When I first reached out to Sawyer in March, I asked him if life had changed in the prison after mayors in surrounding towns called on residents to shelter in place. “So funny, when your letter was handed to me through the bars, I was in the process of making and taking mental and written notes about our conditions of confinement during the coronavirus quarantine. By the time you receive this letter, I should have the first draft of a story completed,” he wrote back within days. He planned to submit the piece to major newspapers.
He wanted to explain how social distancing inside San Quentin was impossible, how the prison cells housed two men each but were built for just one. He wanted to record how they were eating cold food served on paper trays, a change for the worse since the pandemic started, and the fact that incarcerated men weren’t initially given face masks. When officers moved some of the guys from the dorm to a gym to make more space, he asked the prison’s public information officer to send him the press releases that had gone out to journalists on the outside. “But I never got a response,” he told me. He was undeterred, and he continued drafting his account. In April, he gave me an update:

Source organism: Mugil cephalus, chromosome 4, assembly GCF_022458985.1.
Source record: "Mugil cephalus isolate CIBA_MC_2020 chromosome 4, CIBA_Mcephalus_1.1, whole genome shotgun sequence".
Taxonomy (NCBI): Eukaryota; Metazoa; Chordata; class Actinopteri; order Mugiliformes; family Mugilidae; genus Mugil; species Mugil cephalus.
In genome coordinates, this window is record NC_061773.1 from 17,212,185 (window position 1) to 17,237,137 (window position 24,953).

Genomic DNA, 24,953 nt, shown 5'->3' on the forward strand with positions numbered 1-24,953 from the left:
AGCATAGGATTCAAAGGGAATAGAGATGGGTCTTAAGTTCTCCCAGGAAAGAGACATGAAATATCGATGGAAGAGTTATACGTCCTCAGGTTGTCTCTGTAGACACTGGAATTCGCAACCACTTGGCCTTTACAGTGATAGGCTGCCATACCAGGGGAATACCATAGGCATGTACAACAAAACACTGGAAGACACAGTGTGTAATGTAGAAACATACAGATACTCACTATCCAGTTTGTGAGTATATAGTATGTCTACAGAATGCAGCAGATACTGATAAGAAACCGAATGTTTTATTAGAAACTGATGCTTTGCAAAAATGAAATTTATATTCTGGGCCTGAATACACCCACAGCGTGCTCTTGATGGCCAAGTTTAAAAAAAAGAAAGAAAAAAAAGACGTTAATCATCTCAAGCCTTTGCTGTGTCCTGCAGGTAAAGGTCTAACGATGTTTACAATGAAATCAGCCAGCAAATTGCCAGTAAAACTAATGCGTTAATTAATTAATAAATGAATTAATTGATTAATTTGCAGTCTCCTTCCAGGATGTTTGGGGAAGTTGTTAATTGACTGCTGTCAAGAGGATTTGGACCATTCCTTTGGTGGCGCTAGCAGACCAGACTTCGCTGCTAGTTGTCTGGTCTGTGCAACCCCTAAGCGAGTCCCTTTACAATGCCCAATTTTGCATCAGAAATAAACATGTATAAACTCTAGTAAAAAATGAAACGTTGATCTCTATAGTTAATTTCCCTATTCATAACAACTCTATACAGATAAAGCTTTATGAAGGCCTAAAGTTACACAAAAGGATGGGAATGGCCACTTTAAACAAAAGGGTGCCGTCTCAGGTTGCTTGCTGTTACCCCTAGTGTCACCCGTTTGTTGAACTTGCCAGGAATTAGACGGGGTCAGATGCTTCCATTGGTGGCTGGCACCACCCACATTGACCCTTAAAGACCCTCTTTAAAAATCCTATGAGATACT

What am I learning as I try to write this important story? Not much, to be honest. Nothing surprises me about prison, and the level of dysfunction in society is a mere reflection of what gets funneled into prison. My reason for writing is to document this for the future. My work will hopefully give others a better version of what takes place in prison, instead of relying on prison administrators whose first obligation is to shield the state from civil liability because of mismanagement and neglect. I’ve also had poems and short stories published. I’m really trying to establish myself as a writer and producer (I love documentary films.) It’s why I don’t want to be catalogued as an expert on prison, even if I am because of my News reporting.
I think I’ve made it through your questions, and I’m still healthy. My back hurts though from standing on a bucket to type. I’m on the top bunk which is where I place my typewriter in my “office.”